I'd been dreading the hot weather this event usually has, with North Texas Septembers typically still in the 90s and the Sunday a week prior at a blistering 106°F for Grapevine's Grapefest. But when I checked the forecast that day, I nearly cried: race day would be in the mid-70s.
By Wednesday, though, the forecast showed a 95 percent chance of thunderstorms at race time. It's a rain or shine event, but because the course had been plotted through shady areas in anticipation of dangerous sun and heat, that meant much of it was also on flood plains. And if there was lightning, it would have to be canceled.
By Friday, though, the forecast showed a dry race except for maybe the last mile or so.
I set out my BAWG kit, runderwear, ENELL, and Vibram Five Fingers a few days before the event so I could get up and go quickly.
I met up briefly with a friend at the event, exchanged hugs, and then we trudged to our appropriate pace groups.
The hills on Los Rios that had me nearly in tears on my bike for last year's Blackland Triathlon was a piece of cake. I hopped onto the grassy curb and power hiked up the hills before stepping back onto the road to run down them.
I felt really good for the first 6 miles. I even met a woman running in bright turquoise Medieval Moccasins. She said she'd done several long races in them and highly recommends them for fans of minimalist running. She'd been inspired to put them to that purpose after reading the book Born to Run.
But at about 6.5, I felt my feet begin to blister, though I'd not had that problem before with these shoes. I sat down to pull them off and lube up with some Chamois Butter before continuing. A the 8-mile marker, I was just exhausted and pulled out my phone to say as much on Facebook. Not a minute after I put it back in its zipper-lock baggy, the sky opened up and flooded down on us. Farewell, iPod. (It had stopped working by then anyway.)
Before the mile was out, I was in absolute agony and bit back tears for the next two. I've been running for over 6 years and completed three prior half marathons and a15-mile Spartan Beast, but I had never run on so much concrete. The PBF course was entirely concrete with no break. I'd read that asphalt is softer but never really thought about it, since both seem like hard pavement to me.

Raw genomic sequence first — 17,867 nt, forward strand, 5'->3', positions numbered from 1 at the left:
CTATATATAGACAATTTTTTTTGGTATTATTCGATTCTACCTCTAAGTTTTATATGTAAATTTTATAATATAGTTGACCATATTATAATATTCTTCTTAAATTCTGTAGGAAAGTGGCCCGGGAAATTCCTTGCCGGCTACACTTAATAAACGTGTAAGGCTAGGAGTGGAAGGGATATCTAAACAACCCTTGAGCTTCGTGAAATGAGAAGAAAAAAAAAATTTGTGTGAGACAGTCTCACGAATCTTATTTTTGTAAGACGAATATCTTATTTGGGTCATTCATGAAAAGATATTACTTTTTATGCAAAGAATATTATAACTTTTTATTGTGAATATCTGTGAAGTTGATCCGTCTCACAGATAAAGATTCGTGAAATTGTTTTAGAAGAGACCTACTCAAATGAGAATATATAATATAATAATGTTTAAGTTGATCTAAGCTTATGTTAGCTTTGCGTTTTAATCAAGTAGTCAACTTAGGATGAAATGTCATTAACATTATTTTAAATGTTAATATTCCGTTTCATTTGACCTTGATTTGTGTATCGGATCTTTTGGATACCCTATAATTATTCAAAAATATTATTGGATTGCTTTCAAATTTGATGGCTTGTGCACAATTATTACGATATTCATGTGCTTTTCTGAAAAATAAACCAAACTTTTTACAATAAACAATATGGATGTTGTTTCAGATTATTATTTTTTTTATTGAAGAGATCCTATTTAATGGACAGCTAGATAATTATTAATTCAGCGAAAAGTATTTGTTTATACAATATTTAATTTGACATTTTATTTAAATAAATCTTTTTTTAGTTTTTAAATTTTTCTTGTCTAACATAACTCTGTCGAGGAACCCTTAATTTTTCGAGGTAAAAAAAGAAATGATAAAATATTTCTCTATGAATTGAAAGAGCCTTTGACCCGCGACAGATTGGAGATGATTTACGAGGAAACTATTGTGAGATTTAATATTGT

My femur heads, where the leg bone connects to the hip bone, were screaming. I was walking way more than I wanted to. My tummy was yucky and I couldn't take the fuel I'd planned on.
After the 10-mile marker, we saw volunteers at the next aid station waving a red flag and they shouted that the course was closed and we had to quit. We were less than three miles from done, but they funneled us onto a trail leading straight back to the festival area. I was a little disappointed but in too much pain to be really upset by it.
As I came through the trees, I heard an announcer on a loudspeaker saying the festival itself was officially canceled. Everyone was ordered to take shelter. The volunteers had all complied, so I wandered toward the finish line and plucked a medal from a pile of open boxes left unattended there. I gathered my things and slowly, gingerly limped up the big-ass hill separating me from my car.
I took a few minutes to stretch every aching thing and stood a few minutes longer kind of lost and unsure what to do with myself. It was 10 a.m. on a Sunday, so I couldn't even go grab a beer, because Texas. I drove home through the deluge, drew a hot bath, dozed off in it twice, and dragged myself to bed.